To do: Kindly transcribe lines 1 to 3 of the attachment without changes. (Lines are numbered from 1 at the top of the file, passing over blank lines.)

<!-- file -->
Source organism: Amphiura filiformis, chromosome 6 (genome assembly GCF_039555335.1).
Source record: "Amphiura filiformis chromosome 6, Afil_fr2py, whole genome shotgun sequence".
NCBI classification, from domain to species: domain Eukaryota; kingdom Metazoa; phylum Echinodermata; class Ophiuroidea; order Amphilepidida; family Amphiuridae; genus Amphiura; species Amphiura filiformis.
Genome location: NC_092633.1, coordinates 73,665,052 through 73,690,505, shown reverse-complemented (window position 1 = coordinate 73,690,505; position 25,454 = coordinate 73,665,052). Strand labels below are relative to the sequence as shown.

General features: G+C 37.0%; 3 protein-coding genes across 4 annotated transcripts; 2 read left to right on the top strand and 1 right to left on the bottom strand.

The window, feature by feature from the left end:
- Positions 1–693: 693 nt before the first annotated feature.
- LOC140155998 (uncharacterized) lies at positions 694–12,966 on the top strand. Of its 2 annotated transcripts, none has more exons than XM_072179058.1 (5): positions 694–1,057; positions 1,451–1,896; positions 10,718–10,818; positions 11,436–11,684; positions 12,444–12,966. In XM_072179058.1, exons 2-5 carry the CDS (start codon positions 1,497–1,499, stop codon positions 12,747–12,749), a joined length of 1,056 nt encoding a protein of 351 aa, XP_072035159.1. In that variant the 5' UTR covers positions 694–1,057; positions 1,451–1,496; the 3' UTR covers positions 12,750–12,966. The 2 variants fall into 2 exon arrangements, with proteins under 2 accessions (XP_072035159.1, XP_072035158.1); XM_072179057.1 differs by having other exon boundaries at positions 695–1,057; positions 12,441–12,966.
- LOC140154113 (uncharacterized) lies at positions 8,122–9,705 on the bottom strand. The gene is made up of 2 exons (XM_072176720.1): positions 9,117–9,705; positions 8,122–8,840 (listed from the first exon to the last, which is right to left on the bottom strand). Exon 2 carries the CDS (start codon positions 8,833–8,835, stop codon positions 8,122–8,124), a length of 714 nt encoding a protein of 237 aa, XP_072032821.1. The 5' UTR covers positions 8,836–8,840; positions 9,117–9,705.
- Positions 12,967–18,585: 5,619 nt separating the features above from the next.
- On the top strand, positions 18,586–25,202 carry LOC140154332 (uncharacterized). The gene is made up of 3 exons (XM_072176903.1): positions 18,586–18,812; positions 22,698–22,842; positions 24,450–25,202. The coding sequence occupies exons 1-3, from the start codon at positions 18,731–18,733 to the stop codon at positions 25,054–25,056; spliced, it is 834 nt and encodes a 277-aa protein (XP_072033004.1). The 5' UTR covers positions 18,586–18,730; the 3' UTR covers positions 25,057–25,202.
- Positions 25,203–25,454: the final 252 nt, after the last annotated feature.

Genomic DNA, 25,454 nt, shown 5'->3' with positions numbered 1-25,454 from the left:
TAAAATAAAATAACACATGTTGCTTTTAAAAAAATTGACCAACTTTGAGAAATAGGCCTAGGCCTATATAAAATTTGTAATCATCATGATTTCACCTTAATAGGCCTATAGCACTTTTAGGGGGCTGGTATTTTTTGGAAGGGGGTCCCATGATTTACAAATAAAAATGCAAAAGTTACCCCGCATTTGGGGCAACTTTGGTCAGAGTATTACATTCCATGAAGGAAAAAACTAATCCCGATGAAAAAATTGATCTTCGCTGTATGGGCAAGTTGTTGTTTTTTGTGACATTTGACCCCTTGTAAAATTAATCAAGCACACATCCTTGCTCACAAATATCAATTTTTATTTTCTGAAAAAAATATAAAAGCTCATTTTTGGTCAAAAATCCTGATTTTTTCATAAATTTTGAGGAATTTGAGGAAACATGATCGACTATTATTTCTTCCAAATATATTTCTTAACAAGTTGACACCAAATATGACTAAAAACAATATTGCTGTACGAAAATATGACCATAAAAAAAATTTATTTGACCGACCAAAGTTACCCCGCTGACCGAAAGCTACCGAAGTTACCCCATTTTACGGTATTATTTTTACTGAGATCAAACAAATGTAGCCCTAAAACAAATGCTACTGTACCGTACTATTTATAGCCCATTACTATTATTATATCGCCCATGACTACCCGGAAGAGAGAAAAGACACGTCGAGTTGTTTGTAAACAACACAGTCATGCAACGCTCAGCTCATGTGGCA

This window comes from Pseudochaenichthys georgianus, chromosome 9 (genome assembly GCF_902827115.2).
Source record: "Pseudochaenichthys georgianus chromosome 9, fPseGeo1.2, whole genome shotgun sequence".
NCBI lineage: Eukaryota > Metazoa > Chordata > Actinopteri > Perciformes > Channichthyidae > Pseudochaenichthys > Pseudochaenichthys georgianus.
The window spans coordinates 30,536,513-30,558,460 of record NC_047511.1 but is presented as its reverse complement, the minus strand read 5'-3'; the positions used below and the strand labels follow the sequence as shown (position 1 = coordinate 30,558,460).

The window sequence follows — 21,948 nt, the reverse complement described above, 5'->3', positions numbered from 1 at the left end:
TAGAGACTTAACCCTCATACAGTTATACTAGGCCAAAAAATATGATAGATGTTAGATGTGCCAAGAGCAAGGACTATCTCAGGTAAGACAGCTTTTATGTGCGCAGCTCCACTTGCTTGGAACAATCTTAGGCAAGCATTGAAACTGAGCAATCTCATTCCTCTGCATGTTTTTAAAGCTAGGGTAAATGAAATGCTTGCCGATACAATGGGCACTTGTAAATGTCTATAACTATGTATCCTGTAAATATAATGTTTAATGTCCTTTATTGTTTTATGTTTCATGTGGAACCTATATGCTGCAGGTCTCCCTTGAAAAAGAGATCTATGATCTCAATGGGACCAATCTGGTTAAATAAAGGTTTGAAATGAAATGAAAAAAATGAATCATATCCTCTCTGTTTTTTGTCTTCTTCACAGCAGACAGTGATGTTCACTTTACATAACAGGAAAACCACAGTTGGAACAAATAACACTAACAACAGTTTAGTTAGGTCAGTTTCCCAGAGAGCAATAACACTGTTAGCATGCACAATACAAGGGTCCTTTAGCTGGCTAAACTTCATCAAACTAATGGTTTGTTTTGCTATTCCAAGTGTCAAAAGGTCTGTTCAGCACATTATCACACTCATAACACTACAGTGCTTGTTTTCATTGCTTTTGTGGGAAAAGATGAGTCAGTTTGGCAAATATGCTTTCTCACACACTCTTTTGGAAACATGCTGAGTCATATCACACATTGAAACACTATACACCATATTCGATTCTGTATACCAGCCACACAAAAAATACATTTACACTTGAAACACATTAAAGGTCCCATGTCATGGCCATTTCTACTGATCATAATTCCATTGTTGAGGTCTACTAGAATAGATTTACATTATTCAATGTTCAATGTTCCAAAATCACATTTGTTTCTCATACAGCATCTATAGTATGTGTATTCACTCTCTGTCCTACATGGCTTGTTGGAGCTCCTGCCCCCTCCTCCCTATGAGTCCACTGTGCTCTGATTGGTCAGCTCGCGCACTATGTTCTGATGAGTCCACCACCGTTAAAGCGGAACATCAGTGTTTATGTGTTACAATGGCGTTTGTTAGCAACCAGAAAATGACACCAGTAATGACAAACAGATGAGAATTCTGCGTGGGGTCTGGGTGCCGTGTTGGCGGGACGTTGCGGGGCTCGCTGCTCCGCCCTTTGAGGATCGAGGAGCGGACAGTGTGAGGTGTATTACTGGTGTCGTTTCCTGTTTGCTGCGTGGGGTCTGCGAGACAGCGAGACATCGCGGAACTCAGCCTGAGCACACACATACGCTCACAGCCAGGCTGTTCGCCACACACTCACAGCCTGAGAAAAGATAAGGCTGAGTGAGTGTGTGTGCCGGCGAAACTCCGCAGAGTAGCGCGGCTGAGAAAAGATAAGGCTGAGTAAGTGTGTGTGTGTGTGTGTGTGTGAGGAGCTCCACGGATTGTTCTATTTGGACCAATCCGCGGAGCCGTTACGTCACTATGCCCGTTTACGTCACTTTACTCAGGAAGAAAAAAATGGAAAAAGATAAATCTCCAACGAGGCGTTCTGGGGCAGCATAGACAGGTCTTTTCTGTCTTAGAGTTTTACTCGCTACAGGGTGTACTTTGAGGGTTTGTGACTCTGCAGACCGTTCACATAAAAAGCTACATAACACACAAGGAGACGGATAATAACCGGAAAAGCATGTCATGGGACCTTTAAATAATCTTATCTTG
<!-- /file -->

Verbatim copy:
Source organism: Amphiura filiformis, chromosome 6 (genome assembly GCF_039555335.1).
Source record: "Amphiura filiformis chromosome 6, Afil_fr2py, whole genome shotgun sequence".
NCBI classification, from domain to species: domain Eukaryota; kingdom Metazoa; phylum Echinodermata; class Ophiuroidea; order Amphilepidida; family Amphiuridae; genus Amphiura; species Amphiura filiformis.